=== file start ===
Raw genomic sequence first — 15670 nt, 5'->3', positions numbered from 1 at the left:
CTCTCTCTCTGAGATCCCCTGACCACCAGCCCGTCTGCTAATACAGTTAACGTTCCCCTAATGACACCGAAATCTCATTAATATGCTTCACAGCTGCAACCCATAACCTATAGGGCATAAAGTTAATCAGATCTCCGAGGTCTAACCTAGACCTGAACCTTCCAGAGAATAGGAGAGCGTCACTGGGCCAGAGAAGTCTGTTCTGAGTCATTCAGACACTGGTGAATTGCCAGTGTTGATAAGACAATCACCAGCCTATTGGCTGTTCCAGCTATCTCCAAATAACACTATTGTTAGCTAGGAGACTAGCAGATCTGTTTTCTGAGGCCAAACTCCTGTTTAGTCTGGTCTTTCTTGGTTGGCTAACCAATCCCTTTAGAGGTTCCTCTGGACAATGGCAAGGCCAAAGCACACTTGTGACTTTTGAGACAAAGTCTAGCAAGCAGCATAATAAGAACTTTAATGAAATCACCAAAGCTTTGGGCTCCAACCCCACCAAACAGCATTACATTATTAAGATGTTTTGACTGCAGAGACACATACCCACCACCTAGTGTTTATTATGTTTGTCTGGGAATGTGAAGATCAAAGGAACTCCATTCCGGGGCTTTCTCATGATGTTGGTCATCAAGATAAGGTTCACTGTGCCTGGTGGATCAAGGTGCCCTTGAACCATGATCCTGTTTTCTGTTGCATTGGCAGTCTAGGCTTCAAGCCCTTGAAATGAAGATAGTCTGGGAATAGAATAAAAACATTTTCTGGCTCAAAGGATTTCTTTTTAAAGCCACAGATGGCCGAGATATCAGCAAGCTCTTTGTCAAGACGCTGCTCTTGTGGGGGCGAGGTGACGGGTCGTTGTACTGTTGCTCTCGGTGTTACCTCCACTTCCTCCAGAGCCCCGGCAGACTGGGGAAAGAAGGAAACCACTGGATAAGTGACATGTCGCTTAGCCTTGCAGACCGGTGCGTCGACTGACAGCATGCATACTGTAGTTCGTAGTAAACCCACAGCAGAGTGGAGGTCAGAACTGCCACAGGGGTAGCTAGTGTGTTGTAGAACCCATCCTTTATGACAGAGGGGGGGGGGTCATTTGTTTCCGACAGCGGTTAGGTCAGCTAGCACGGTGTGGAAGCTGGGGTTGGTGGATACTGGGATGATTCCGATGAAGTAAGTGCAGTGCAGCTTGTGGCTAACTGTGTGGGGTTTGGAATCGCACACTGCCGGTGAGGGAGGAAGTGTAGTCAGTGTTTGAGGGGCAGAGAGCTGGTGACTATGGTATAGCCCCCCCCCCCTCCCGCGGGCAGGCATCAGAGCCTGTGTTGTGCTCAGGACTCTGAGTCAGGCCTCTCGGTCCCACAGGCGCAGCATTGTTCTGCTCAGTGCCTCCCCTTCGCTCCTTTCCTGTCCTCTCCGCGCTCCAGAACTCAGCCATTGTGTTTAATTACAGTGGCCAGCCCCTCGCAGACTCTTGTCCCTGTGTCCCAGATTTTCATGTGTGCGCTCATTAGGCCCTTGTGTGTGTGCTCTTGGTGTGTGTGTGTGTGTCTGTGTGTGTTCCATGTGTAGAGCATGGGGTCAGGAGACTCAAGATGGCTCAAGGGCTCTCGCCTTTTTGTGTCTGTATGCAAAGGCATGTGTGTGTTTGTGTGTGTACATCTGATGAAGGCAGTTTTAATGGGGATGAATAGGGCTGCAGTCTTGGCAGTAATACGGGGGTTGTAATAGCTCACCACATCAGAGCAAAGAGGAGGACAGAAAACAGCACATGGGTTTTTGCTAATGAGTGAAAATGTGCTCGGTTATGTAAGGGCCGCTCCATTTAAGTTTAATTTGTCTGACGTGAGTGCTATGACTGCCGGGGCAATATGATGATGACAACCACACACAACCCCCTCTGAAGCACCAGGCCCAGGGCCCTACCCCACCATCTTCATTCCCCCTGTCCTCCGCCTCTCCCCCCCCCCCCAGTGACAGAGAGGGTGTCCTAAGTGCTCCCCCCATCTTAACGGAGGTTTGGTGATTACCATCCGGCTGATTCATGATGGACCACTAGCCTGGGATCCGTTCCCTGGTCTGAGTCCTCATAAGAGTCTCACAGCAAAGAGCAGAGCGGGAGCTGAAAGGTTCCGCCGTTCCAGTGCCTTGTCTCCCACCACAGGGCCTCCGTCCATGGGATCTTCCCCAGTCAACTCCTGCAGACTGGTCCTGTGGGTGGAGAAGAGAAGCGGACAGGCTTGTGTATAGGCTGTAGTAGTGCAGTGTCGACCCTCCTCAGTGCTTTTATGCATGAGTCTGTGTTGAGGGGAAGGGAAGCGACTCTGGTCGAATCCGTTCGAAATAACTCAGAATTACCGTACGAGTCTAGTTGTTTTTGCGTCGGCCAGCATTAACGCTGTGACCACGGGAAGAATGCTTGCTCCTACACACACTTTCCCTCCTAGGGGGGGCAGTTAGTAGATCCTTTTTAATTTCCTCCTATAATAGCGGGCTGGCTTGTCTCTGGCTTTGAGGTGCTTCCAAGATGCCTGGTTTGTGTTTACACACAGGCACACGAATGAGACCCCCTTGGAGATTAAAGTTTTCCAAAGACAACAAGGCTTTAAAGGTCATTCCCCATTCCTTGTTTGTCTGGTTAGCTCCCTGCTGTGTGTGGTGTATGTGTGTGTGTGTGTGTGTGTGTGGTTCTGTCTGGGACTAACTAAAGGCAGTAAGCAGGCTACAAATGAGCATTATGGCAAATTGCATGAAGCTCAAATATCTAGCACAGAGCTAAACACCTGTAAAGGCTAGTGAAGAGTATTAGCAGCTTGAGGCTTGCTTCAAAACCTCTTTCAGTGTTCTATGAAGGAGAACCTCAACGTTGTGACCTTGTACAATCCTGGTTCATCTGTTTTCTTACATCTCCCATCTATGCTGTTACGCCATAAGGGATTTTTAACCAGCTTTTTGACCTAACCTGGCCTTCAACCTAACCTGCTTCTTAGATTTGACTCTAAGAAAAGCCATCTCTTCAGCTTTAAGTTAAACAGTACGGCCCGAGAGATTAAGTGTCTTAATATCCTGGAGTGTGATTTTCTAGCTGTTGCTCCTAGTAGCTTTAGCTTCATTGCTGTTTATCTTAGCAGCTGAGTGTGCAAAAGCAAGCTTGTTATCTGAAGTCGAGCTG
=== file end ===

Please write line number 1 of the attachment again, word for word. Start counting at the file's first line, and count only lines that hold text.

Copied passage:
Raw genomic sequence first — 15670 nt, 5'->3', positions numbered from 1 at the left: